Methylxanthines for exacerbations of chronic obstructive pulmonary disease: meta-analysis of randomised trialsBMJ 2003; 327 doi: https://doi.org/10.1136/bmj.327.7416.643 (Published 18 September 2003) Cite this as: BMJ 2003;327:643
- R Graham Barr, assistant professor of medicine and epidemiology ()1,
- Brian H Rowe, professor2,
- Carlos A Camargo, Jr, assistant professor of medicine and epidemiology3
- 1Division of General Medicine, PH-9 East Room 105, Columbia-Presbyterian Medical Centre, 622 West 168th Street, New York, NY 10032, USA
- 2Division of Emergency Medicine, University of Alberta, Edmonton, AB, Canada T6G 2B7
- 3Department of Emergency Medicine, Massachusetts General Hospital, Boston, MA021143, USA
- Correspondence to: R Graham Barr
- Accepted 11 July 2003
Objective To evaluate the addition of methylxanthines to standard treatments in patients presenting with acute exacerbations of chronic obstructive pulmonary disease (COPD).
Design Meta-analysis of randomised controlled trials.
Data source The Cochrane airways review group's COPD register. Two reviewers independently selected articles for inclusion, assessed methodological quality, and extracted data.
Selection of studies Four trials met the inclusion criteria, with 169 patients.
Main outcome measures Mean change in spirometry, clinical end points, symptom scores, and adverse events.
Results Mean change in forced expiratory volume at one second at two hours was similar in methylxanthine and placebo groups but transiently increased with methylxanthines at three days. Non-significant reductions in admissions to hospital and length of stay were offset by a non-significant increase in relapses at one week. Changes in symptom scores did not reach significance. Methylxanthines caused more nausea and vomiting than placebo (odds ratio 4.6, 95% confidence interval 1.7 to 12.6), and non-significant increases in tremor, palpitations, and arrhythmias were also observed.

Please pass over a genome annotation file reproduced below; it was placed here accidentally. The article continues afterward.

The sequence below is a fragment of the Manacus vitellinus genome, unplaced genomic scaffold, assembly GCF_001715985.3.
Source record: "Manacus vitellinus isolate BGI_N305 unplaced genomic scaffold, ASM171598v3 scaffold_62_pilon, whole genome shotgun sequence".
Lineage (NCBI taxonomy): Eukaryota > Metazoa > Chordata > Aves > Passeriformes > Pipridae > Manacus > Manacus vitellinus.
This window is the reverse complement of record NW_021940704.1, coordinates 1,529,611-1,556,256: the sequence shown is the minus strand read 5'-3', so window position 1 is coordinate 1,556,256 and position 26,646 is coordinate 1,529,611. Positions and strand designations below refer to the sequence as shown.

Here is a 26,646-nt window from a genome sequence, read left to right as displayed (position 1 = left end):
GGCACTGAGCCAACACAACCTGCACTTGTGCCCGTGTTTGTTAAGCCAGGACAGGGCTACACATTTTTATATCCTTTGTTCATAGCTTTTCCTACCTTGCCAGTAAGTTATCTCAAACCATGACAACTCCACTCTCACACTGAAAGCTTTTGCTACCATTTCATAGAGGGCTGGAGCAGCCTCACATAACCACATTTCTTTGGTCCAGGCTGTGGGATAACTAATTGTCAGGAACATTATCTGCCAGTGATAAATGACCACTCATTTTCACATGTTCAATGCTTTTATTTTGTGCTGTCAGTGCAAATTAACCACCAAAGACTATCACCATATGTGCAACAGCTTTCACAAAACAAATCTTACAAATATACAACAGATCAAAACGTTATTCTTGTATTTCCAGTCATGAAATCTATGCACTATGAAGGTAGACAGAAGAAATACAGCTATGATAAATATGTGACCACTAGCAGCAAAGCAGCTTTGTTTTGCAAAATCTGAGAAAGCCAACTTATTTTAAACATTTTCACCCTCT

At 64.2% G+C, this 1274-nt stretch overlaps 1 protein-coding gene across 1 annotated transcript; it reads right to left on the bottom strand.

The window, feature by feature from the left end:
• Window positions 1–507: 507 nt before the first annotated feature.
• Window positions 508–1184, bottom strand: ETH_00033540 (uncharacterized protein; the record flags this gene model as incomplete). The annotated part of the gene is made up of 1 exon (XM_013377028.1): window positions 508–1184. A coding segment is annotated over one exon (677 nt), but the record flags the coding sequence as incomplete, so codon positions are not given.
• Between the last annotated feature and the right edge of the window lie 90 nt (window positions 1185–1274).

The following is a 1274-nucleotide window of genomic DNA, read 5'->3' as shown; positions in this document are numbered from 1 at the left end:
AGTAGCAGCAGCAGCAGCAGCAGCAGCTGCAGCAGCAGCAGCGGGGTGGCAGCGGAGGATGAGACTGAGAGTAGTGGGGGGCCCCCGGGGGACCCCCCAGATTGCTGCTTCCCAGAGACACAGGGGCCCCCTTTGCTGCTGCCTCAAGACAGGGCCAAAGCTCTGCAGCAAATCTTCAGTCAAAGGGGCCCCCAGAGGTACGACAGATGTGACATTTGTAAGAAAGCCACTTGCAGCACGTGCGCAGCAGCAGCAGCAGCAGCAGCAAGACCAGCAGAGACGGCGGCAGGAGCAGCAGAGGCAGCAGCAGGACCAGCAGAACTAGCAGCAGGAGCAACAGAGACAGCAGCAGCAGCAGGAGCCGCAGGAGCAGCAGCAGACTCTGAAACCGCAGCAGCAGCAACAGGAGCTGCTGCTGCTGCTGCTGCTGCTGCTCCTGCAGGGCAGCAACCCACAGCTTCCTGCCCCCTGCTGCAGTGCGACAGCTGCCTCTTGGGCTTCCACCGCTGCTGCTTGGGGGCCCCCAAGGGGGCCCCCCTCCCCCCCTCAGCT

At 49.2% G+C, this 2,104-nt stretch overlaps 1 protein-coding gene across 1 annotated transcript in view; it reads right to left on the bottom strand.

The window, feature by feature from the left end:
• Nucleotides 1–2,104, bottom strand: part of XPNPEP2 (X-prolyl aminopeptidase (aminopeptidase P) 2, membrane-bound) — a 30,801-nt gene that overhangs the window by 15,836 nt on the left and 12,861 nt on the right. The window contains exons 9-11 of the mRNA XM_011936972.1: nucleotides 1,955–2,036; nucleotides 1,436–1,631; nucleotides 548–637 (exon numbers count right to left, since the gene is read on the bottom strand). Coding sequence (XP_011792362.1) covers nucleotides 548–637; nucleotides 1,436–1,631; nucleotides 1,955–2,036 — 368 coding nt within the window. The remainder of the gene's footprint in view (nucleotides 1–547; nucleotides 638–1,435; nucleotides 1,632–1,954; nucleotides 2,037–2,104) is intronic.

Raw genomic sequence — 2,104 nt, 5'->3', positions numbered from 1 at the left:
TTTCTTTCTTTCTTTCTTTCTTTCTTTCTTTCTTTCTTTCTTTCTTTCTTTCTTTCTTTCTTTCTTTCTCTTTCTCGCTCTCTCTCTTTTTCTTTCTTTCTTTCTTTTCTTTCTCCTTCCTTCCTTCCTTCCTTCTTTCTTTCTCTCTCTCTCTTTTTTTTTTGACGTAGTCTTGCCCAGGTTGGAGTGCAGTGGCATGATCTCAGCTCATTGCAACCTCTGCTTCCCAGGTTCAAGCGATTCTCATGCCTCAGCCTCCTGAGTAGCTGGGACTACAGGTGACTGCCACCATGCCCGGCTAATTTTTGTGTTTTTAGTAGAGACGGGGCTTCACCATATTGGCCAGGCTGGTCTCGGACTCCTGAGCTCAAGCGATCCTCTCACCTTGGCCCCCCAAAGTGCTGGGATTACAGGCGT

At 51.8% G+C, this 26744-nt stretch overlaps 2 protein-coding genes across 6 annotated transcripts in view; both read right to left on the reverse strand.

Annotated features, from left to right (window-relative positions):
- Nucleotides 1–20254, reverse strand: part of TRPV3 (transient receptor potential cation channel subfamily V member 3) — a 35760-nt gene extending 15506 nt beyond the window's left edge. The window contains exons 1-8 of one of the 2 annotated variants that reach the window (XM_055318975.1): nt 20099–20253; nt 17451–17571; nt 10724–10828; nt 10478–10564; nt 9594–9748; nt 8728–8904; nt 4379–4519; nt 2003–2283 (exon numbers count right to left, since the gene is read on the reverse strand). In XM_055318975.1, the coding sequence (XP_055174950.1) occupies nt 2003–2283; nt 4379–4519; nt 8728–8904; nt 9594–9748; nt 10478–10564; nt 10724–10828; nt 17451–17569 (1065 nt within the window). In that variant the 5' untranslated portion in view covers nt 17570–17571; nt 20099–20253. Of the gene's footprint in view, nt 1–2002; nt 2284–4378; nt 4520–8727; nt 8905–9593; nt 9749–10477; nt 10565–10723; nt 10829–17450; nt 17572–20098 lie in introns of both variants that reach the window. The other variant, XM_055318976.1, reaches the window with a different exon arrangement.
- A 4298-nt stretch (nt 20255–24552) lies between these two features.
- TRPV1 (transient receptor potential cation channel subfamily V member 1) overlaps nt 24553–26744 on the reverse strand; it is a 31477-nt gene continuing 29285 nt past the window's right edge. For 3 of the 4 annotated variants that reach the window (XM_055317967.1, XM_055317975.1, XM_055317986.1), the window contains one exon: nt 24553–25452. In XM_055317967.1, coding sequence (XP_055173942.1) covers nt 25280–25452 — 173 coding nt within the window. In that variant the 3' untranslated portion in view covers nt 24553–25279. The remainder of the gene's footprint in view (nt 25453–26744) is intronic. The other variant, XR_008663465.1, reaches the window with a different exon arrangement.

Conclusions The available data do not support the use of methylxanthines for the treatment of exacerbations of chronic obstructive pulmonary disease. Potential benefits of methylxanthines for lung function and symptoms were generally not confirmed at standard levels of significance, whereas the potentially important adverse events of nausea and vomiting were significantly increased in patients receiving methylxanthines.
Funding Supported by grants PE-11001, HL-07427, and HL-63841 from the National Institutes of Health. RGB is funded by a Robert Wood Johnson Generalist Physician Faculty Scholar Award and BHR by the Canadian Institute of Health Research.
Competing interests None declared.
- Accepted 11 July 2003